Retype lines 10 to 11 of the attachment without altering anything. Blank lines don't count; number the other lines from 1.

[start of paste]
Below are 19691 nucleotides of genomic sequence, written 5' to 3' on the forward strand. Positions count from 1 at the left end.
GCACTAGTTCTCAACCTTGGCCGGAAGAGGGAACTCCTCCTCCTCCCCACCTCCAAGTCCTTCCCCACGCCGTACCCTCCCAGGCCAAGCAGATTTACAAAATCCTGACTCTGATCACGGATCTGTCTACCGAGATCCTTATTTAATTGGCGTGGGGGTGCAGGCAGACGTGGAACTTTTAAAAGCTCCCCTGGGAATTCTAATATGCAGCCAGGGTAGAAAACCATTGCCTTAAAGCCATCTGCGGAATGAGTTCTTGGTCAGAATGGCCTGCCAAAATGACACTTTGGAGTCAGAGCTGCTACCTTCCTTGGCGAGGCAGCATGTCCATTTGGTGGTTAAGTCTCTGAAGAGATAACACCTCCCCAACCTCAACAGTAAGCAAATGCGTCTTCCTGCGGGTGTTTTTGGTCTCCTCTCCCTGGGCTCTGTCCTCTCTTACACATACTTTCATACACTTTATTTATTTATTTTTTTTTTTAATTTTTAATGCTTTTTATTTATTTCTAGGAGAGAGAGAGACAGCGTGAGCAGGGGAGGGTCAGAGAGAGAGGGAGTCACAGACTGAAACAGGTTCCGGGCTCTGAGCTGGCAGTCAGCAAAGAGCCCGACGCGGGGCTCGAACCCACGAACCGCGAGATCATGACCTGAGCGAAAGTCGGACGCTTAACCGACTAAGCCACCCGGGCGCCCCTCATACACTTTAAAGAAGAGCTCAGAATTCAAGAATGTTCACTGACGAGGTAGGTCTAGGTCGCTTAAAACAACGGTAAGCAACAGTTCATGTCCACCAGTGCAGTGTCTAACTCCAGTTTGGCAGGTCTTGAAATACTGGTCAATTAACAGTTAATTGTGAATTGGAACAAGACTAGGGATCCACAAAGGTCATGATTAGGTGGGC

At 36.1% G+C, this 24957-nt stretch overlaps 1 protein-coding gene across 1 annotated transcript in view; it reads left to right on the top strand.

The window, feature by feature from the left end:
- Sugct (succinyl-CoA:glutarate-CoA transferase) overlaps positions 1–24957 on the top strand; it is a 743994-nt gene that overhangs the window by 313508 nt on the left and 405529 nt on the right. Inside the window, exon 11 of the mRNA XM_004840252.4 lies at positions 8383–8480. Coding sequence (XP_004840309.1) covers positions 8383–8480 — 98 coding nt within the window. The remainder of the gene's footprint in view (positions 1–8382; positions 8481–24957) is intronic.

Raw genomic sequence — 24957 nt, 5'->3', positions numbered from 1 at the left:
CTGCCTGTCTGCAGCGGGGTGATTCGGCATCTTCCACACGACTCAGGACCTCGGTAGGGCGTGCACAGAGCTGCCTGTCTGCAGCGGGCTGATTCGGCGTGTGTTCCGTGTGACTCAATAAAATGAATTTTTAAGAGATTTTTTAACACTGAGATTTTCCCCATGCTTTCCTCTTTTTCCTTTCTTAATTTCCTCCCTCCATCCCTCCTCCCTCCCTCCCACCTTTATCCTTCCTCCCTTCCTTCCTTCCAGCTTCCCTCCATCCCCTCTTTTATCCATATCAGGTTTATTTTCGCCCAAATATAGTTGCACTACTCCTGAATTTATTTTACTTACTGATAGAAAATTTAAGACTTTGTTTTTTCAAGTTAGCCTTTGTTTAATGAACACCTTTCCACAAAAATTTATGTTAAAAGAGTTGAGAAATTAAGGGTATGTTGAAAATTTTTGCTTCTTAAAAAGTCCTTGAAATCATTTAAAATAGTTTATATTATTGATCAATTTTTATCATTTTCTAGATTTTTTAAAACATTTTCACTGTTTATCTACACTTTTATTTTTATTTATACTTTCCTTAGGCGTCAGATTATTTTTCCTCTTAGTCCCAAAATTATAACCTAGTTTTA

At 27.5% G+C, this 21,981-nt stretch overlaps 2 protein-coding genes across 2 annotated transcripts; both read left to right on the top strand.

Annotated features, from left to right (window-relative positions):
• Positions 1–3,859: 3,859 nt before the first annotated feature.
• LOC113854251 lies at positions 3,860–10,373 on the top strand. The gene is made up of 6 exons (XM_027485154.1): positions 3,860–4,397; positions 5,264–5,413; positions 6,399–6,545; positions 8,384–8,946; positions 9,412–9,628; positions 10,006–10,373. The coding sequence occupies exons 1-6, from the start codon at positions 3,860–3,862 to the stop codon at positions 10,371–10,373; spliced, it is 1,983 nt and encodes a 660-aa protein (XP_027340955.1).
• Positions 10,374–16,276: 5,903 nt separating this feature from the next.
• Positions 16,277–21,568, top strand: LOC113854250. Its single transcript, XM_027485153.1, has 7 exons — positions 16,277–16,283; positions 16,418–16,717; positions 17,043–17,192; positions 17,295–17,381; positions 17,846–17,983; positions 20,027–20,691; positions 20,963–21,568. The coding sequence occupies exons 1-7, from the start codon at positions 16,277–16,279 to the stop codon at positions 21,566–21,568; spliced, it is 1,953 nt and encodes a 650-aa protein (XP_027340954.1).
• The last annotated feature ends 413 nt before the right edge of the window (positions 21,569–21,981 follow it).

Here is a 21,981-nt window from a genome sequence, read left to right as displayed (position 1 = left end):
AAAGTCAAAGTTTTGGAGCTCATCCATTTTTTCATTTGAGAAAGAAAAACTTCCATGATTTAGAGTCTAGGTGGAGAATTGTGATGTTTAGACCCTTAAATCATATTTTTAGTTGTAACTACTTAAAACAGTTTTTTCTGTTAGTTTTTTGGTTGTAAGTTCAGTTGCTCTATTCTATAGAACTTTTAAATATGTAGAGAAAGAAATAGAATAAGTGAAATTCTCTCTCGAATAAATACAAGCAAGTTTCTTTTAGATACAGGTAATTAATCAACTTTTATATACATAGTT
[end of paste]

• Positions 1–3,859: 3,859 nt before the first annotated feature.
• LOC113854251 lies at positions 3,860–10,373 on the top strand. The gene is made up of 6 exons (XM_027485154.1): positions 3,860–4,397; positions 5,264–5,413; positions 6,399–6,545; positions 8,384–8,946; positions 9,412–9,628; positions 10,006–10,373. The coding sequence occupies exons 1-6, from the start codon at positions 3,860–3,862 to the stop codon at positions 10,371–10,373; spliced, it is 1,983 nt and encodes a 660-aa protein (XP_027340955.1).